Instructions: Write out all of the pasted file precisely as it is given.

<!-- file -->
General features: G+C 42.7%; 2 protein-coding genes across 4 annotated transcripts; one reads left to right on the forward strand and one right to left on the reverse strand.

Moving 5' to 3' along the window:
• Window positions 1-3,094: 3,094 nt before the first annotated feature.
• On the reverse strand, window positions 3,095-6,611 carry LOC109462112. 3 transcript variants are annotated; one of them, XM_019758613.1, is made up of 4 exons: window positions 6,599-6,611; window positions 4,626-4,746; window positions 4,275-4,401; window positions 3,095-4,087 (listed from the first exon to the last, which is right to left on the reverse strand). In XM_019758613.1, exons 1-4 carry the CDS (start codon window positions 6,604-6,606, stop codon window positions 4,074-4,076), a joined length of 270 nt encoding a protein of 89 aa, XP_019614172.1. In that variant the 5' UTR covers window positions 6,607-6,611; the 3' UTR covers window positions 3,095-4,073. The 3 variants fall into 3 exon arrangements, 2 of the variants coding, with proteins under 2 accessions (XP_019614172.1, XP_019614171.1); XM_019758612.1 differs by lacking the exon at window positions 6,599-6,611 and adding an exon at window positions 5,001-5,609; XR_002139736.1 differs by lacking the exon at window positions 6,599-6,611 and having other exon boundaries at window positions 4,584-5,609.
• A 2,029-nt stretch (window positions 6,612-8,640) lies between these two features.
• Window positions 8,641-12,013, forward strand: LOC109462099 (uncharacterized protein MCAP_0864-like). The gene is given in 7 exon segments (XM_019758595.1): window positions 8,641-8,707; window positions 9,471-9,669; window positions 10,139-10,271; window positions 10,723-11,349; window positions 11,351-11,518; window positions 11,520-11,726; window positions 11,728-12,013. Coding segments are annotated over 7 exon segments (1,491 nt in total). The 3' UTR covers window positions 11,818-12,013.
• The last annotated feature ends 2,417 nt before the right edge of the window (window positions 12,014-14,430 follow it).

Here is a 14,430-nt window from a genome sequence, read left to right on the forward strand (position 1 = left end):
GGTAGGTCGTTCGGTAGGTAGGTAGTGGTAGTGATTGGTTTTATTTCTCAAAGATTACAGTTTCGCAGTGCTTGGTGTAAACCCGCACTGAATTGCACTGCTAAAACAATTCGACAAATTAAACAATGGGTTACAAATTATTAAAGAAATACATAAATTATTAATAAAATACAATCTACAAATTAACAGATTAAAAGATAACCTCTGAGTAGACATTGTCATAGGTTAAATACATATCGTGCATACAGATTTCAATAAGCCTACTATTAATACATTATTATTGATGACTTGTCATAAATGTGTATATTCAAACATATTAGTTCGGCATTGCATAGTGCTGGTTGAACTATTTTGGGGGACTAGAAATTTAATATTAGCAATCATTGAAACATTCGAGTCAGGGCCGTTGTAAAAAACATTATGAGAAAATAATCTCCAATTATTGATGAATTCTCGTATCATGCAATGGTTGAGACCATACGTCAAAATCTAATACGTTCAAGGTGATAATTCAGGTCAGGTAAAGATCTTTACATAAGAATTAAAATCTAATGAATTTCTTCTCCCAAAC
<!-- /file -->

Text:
General features: G+C 42.7%; 2 protein-coding genes across 4 annotated transcripts; one reads left to right on the forward strand and one right to left on the reverse strand.

Moving 5' to 3' along the window:
• Window positions 1-3,094: 3,094 nt before the first annotated feature.
• On the reverse strand, window positions 3,095-6,611 carry LOC109462112. 3 transcript variants are annotated; one of them, XM_019758613.1, is made up of 4 exons: window positions 6,599-6,611; window positions 4,626-4,746; window positions 4,275-4,401; window positions 3,095-4,087 (listed from the first exon to the last, which is right to left on the reverse strand). In XM_019758613.1, exons 1-4 carry the CDS (start codon window positions 6,604-6,606, stop codon window positions 4,074-4,076), a joined length of 270 nt encoding a protein of 89 aa, XP_019614172.1. In that variant the 5' UTR covers window positions 6,607-6,611; the 3' UTR covers window positions 3,095-4,073. The 3 variants fall into 3 exon arrangements, 2 of the variants coding, with proteins under 2 accessions (XP_019614172.1, XP_019614171.1); XM_019758612.1 differs by lacking the exon at window positions 6,599-6,611 and adding an exon at window positions 5,001-5,609; XR_002139736.1 differs by lacking the exon at window positions 6,599-6,611 and having other exon boundaries at window positions 4,584-5,609.
• A 2,029-nt stretch (window positions 6,612-8,640) lies between these two features.
• Window positions 8,641-12,013, forward strand: LOC109462099 (uncharacterized protein MCAP_0864-like). The gene is given in 7 exon segments (XM_019758595.1): window positions 8,641-8,707; window positions 9,471-9,669; window positions 10,139-10,271; window positions 10,723-11,349; window positions 11,351-11,518; window positions 11,520-11,726; window positions 11,728-12,013. Coding segments are annotated over 7 exon segments (1,491 nt in total). The 3' UTR covers window positions 11,818-12,013.
• The last annotated feature ends 2,417 nt before the right edge of the window (window positions 12,014-14,430 follow it).

Here is a 14,430-nt window from a genome sequence, read left to right on the forward strand (position 1 = left end):
GGTAGGTCGTTCGGTAGGTAGGTAGTGGTAGTGATTGGTTTTATTTCTCAAAGATTACAGTTTCGCAGTGCTTGGTGTAAACCCGCACTGAATTGCACTGCTAAAACAATTCGACAAATTAAACAATGGGTTACAAATTATTAAAGAAATACATAAATTATTAATAAAATACAATCTACAAATTAACAGATTAAAAGATAACCTCTGAGTAGACATTGTCATAGGTTAAATACATATCGTGCATACAGATTTCAATAAGCCTACTATTAATACATTATTATTGATGACTTGTCATAAATGTGTATATTCAAACATATTAGTTCGGCATTGCATAGTGCTGGTTGAACTATTTTGGGGGACTAGAAATTTAATATTAGCAATCATTGAAACATTCGAGTCAGGGCCGTTGTAAAAAACATTATGAGAAAATAATCTCCAATTATTGATGAATTCTCGTATCATGCAATGGTTGAGACCATACGTCAAAATCTAATACGTTCAAGGTGATAATTCAGGTCAGGTAAAGATCTTTACATAAGAATTAAAATCTAATGAATTTCTTCTCCCAAAC